Imagine a couple of famished vultures musing over their dead friend’s body. One vulture is visibly conflicted. He wishes he could bring back his friend, yet for completely selfish reasons is keen to get over his loss. He is conflicted with thoughts of wanting to give his buddy a respectable send off on the one hand and thoughts of devouring his carcass on the other.
Vultures in such a situation might comfort themselves with Rienhold Niebuhr’s serenity prayer.
…grant me the serenity to accept the things I cannot change, the courage to change the things I can and the wisdom to know the difference
Experience has taught me that knowing the difference between what you can change and what you can’t, can save a tremendous amount of time, effort and anxiety. Just as important, is knowing the difference between problems to be solved and problems to be managed. Successful leaders are able to make this important distinction.
Traditional problem-solving approaches is fine where the problem at hand has a definite answer such as to the square root of 749.3 is 27.37. We’re schooled to solve problems with ‘either or’, ‘right or wrong’, ‘black or white’ thinking. But what about when things are a bit more grey? For example, have you ever felt pulled between loyalty to your Team and loyalty to your Organisation? There might be good reasons for the proposed cutbacks but you’re the one who’s going to have to break the difficult news to people who have been faithfully been working for you. I’ve been in this situation and it’s not easy; you find yourself flipping between the two positions team and organisation. It’s frustrating, especially when your best efforts to handle the situation aren’t enough to assuage that piggy in the middle feeling.
What we’re experiencing in a situation like this are the effects of handling unsolvable problems, sometimes referred to as being a wicked problem. We can never get rid of the tension between team needs and organisational needs. This is because there are two opposing but interdependent positions at work here. Such a problem is referred to by Dr Barry Johnson (Polarity Management, 1992) as a polarity. Each position in a polarity has its own upside and downside. It’s important to remember that neither position in a polarity is wrong. Overplaying one position, however, can bubble up its downsides. This creates a tension, which results in flipping to the upside of the opposite position. But be careful!! Overplaying this new side of the polarity could also result in the bubbling up of its downsides forcing a shift back to the original position. And on and on it goes.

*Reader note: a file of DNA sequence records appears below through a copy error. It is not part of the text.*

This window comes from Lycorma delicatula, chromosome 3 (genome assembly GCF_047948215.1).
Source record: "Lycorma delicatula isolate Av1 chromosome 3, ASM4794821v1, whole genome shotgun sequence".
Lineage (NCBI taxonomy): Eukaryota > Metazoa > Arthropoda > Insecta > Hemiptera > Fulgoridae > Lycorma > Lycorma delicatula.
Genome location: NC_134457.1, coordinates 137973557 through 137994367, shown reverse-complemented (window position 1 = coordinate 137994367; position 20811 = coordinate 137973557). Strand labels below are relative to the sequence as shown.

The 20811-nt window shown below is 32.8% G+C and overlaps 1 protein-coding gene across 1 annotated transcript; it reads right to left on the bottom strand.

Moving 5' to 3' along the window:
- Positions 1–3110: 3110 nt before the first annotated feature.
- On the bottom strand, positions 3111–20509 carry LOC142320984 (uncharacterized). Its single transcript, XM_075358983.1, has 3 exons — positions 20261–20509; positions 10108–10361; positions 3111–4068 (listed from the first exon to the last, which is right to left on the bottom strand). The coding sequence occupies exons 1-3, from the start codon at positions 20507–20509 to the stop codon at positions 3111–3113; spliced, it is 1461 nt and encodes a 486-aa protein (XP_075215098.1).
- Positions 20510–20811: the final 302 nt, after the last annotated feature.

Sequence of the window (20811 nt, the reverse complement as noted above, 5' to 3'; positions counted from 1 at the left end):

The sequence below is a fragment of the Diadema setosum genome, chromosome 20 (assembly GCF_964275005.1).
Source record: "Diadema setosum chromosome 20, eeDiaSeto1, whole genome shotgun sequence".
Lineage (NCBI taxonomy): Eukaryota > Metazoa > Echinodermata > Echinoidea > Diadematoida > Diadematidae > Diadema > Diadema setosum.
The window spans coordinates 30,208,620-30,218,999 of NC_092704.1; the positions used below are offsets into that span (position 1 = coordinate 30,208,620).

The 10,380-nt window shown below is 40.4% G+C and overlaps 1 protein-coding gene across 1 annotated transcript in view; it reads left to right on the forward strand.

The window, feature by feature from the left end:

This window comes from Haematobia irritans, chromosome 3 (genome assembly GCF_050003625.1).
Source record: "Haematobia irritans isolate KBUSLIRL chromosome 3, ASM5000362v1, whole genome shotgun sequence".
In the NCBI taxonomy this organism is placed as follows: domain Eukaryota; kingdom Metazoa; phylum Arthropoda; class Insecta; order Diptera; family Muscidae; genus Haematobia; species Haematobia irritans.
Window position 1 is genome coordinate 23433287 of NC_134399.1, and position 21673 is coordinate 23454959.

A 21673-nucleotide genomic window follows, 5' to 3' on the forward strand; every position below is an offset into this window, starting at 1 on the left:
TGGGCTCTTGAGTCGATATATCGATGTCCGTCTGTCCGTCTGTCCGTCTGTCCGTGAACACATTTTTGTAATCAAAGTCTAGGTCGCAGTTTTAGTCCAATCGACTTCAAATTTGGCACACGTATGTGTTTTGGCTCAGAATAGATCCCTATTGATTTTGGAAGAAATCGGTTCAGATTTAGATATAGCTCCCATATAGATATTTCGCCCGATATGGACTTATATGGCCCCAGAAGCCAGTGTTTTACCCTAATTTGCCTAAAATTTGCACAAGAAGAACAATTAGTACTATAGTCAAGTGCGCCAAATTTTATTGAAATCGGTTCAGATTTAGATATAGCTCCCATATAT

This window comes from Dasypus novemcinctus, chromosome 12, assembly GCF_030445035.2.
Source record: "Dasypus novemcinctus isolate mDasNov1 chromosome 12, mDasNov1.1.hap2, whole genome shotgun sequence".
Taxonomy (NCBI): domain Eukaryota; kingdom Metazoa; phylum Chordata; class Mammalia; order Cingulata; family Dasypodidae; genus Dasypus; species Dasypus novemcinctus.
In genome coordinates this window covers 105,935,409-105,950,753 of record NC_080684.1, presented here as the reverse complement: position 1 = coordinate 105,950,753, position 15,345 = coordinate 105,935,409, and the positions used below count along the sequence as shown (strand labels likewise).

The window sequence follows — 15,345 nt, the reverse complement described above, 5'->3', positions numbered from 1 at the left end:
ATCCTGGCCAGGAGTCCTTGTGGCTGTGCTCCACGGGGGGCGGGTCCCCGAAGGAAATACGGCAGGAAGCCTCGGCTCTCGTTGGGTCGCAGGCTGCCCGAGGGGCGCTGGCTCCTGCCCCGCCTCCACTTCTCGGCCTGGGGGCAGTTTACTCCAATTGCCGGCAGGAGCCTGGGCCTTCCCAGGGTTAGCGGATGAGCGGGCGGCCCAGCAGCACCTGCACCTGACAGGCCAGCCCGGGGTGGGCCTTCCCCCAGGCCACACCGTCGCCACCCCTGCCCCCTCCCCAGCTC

Fig 1.0 Mapping the TEAM needs and ORGANISATIONAL needs polarity
Just like the hungry vultures musing over their dead friend’s body, we’re constantly being conflicted by polarities especially in the workplace. Rather than uncontrollably lurching between the 2 sides of the polarity, a skilled leader is able to ask the question ‘how do we deliver the upsides of both positions at the same time?’ By mapping out the up sides and down sides for each position we’re able to understand the interplay between them and the signals warning us when one position is being overplayed.
Great leaders masterfully manage the tension between both positions know when they’re getting too much of one side of the polarity and when its time to bring in more of the upside of the other. They are able to make adjustments to organisational systems, processes, culture, structure, and capability to manage the tensions in the best way. Bringing the opposite positions together in this way can be a great source of problem solving, innovation and approach for managing conflict.
On the other hand, seeing everything as a problem to be solved, can be limiting. Such thinking focuses on solutions for one-half of the polarity, completely ignoring the other half. It’s as clumsy as a man with a hammer who goes ‘round treating everything as a nail. Inevitably he ends up doing more harm than good.
Fig 2.0. Applying traditional problem solving to a genuine polarity only deals with one side of the problem
In closing, allow me to finish off with my own tweak of Rienhold Nuiebuger’s serenity prayer. I hope this will help you as you take on the polarities of your workplace.
‘… grant me the courage to manage the problems I cannot solve, the serenity to solve the ones I can and the wisdom to know the difference between the two.’
What problems are you trying to solve that don’t seem to be responding to your best efforts currently? Might you be facing a problem to be managed rather than a problem to be solved? Have you considered mapping out the polarities and work out how you get the upsides of both?
Fig 3.0 Workplace Polarities. See if you recognise any of these.
Blog contributed by Tony Belgrave, Associate Consultant, ChangePace Consulting Ltd.